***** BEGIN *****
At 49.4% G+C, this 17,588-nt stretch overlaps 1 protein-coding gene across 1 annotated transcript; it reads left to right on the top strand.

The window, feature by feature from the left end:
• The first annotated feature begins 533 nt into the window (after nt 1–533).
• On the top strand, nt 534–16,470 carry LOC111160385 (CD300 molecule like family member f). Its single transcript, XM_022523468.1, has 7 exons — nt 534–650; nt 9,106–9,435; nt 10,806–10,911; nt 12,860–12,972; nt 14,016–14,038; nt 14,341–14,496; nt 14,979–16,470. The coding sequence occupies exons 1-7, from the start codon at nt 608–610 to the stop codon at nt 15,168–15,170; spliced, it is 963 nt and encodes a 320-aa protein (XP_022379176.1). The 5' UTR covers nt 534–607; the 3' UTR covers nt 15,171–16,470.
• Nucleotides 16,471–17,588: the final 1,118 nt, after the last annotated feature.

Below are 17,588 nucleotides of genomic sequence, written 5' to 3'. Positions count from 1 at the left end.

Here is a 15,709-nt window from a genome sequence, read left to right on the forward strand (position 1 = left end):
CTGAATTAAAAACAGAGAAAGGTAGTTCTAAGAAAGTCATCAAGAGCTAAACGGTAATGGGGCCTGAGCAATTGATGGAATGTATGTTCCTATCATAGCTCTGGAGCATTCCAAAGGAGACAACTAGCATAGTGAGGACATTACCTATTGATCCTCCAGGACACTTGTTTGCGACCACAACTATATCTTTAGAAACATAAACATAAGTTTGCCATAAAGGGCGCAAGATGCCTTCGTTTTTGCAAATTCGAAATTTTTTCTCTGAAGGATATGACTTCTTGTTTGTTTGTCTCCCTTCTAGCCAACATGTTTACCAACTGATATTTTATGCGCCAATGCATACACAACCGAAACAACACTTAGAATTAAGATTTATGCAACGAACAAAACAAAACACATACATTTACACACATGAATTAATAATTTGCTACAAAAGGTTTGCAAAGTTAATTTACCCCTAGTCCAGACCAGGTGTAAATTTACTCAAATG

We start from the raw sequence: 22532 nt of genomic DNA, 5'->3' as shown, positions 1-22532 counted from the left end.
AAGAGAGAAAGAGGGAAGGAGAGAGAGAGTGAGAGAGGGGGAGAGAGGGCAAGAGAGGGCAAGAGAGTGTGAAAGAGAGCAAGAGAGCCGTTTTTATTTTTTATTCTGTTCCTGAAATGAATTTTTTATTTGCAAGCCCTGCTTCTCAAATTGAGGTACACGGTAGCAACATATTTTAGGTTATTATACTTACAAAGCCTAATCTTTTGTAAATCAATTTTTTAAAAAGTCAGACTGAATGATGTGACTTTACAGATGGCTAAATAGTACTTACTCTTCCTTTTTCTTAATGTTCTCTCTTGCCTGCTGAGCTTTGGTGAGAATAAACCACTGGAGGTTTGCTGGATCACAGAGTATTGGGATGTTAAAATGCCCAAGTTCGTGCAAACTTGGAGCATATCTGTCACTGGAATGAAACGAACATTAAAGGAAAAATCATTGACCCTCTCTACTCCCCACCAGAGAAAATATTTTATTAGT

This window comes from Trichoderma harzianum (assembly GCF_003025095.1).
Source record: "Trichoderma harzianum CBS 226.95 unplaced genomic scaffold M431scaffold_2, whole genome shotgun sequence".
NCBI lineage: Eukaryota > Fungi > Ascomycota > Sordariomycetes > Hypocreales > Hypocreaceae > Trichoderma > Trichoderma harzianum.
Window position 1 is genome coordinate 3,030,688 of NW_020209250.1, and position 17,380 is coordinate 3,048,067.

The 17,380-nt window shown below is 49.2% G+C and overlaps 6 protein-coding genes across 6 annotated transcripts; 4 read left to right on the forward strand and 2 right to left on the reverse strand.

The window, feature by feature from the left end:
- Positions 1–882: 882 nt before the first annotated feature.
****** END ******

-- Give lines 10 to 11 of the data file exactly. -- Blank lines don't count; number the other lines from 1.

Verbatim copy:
AAGAGAGAAAGAGGGAAGGAGAGAGAGAGTGAGAGAGGGGGAGAGAGGGCAAGAGAGGGCAAGAGAGTGTGAAAGAGAGCAAGAGAGCCGTTTTTATTTTTTATTCTGTTCCTGAAATGAATTTTTTATTTGCAAGCCCTGCTTCTCAAATTGAGGTACACGGTAGCAACATATTTTAGGTTATTATACTTACAAAGCCTAATCTTTTGTAAATCAATTTTTTAAAAAGTCAGACTGAATGATGTGACTTTACAGATGGCTAAATAGTACTTACTCTTCCTTTTTCTTAATGTTCTCTCTTGCCTGCTGAGCTTTGGTGAGAATAAACCACTGGAGGTTTGCTGGATCACAGAGTATTGGGATGTTAAAATGCCCAAGTTCGTGCAAACTTGGAGCATATCTGTCACTGGAATGAAACGAACATTAAAGGAAAAATCATTGACCCTCTCTACTCCCCACCAGAGAAAATATTTTATTAGT

This window comes from Trichoderma harzianum (assembly GCF_003025095.1).